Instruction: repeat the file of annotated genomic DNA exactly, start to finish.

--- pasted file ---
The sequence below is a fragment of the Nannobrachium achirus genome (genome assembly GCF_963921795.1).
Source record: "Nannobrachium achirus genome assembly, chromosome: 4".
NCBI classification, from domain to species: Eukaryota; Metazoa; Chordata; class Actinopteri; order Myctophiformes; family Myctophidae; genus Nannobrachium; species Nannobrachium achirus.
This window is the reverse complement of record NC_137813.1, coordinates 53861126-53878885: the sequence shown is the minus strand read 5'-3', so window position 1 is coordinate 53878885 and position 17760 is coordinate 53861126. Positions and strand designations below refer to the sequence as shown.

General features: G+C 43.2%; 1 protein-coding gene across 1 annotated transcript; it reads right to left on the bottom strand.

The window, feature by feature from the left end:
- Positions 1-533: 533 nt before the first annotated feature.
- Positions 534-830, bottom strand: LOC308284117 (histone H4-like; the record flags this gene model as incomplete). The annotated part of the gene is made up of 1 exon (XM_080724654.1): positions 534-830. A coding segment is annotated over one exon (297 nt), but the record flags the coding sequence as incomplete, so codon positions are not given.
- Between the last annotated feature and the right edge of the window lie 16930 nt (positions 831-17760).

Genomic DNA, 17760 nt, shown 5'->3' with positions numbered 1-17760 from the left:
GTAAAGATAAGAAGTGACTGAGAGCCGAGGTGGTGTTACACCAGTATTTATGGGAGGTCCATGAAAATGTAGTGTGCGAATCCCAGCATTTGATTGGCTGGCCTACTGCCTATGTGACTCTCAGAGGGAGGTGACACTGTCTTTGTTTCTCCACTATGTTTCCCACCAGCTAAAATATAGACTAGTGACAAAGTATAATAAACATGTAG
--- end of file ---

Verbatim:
The sequence below is a fragment of the Nannobrachium achirus genome (genome assembly GCF_963921795.1).
Source record: "Nannobrachium achirus genome assembly, chromosome: 4".
NCBI classification, from domain to species: Eukaryota; Metazoa; Chordata; class Actinopteri; order Myctophiformes; family Myctophidae; genus Nannobrachium; species Nannobrachium achirus.
This window is the reverse complement of record NC_137813.1, coordinates 53861126-53878885: the sequence shown is the minus strand read 5'-3', so window position 1 is coordinate 53878885 and position 17760 is coordinate 53861126. Positions and strand designations below refer to the sequence as shown.

General features: G+C 43.2%; 1 protein-coding gene across 1 annotated transcript; it reads right to left on the bottom strand.

The window, feature by feature from the left end:
- Positions 1-533: 533 nt before the first annotated feature.
- Positions 534-830, bottom strand: LOC308284117 (histone H4-like; the record flags this gene model as incomplete). The annotated part of the gene is made up of 1 exon (XM_080724654.1): positions 534-830. A coding segment is annotated over one exon (297 nt), but the record flags the coding sequence as incomplete, so codon positions are not given.
- Between the last annotated feature and the right edge of the window lie 16930 nt (positions 831-17760).

Genomic DNA, 17760 nt, shown 5'->3' with positions numbered 1-17760 from the left:
GTAAAGATAAGAAGTGACTGAGAGCCGAGGTGGTGTTACACCAGTATTTATGGGAGGTCCATGAAAATGTAGTGTGCGAATCCCAGCATTTGATTGGCTGGCCTACTGCCTATGTGACTCTCAGAGGGAGGTGACACTGTCTTTGTTTCTCCACTATGTTTCCCACCAGCTAAAATATAGACTAGTGACAAAGTATAATAAACATGTAG